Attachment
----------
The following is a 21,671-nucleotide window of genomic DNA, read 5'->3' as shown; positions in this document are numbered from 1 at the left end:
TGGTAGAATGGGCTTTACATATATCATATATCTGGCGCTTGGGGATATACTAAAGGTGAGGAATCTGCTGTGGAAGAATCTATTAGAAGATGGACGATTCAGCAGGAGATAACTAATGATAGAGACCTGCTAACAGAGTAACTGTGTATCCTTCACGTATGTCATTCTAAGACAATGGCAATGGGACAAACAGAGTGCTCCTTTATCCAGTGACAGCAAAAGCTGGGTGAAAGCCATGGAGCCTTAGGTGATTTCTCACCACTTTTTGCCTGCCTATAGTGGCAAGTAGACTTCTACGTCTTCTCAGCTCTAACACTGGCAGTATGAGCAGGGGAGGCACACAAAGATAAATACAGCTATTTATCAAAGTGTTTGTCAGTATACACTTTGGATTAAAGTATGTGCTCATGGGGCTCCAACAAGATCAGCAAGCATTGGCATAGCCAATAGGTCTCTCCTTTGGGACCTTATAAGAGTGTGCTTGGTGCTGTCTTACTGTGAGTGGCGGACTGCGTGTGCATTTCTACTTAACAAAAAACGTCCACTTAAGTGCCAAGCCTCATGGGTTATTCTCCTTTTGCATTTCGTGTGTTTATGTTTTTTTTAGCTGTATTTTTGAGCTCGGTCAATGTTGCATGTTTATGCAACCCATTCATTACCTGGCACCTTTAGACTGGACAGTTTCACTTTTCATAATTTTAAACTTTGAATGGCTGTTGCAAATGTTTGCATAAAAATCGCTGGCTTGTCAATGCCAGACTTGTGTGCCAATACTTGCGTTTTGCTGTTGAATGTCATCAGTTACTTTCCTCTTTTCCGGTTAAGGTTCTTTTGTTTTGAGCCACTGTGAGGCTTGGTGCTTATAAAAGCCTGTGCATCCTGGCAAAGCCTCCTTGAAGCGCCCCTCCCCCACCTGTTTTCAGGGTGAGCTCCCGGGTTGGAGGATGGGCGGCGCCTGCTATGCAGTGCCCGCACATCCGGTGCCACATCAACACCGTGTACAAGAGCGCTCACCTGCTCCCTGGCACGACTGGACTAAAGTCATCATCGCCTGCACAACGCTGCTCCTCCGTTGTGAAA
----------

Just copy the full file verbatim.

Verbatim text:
The following is a 21,671-nucleotide window of genomic DNA, read 5'->3' as shown; positions in this document are numbered from 1 at the left end:
TGGTAGAATGGGCTTTACATATATCATATATCTGGCGCTTGGGGATATACTAAAGGTGAGGAATCTGCTGTGGAAGAATCTATTAGAAGATGGACGATTCAGCAGGAGATAACTAATGATAGAGACCTGCTAACAGAGTAACTGTGTATCCTTCACGTATGTCATTCTAAGACAATGGCAATGGGACAAACAGAGTGCTCCTTTATCCAGTGACAGCAAAAGCTGGGTGAAAGCCATGGAGCCTTAGGTGATTTCTCACCACTTTTTGCCTGCCTATAGTGGCAAGTAGACTTCTACGTCTTCTCAGCTCTAACACTGGCAGTATGAGCAGGGGAGGCACACAAAGATAAATACAGCTATTTATCAAAGTGTTTGTCAGTATACACTTTGGATTAAAGTATGTGCTCATGGGGCTCCAACAAGATCAGCAAGCATTGGCATAGCCAATAGGTCTCTCCTTTGGGACCTTATAAGAGTGTGCTTGGTGCTGTCTTACTGTGAGTGGCGGACTGCGTGTGCATTTCTACTTAACAAAAAACGTCCACTTAAGTGCCAAGCCTCATGGGTTATTCTCCTTTTGCATTTCGTGTGTTTATGTTTTTTTTAGCTGTATTTTTGAGCTCGGTCAATGTTGCATGTTTATGCAACCCATTCATTACCTGGCACCTTTAGACTGGACAGTTTCACTTTTCATAATTTTAAACTTTGAATGGCTGTTGCAAATGTTTGCATAAAAATCGCTGGCTTGTCAATGCCAGACTTGTGTGCCAATACTTGCGTTTTGCTGTTGAATGTCATCAGTTACTTTCCTCTTTTCCGGTTAAGGTTCTTTTGTTTTGAGCCACTGTGAGGCTTGGTGCTTATAAAAGCCTGTGCATCCTGGCAAAGCCTCCTTGAAGCGCCCCTCCCCCACCTGTTTTCAGGGTGAGCTCCCGGGTTGGAGGATGGGCGGCGCCTGCTATGCAGTGCCCGCACATCCGGTGCCACATCAACACCGTGTACAAGAGCGCTCACCTGCTCCCTGGCACGACTGGACTAAAGTCATCATCGCCTGCACAACGCTGCTCCTCCGTTGTGAAA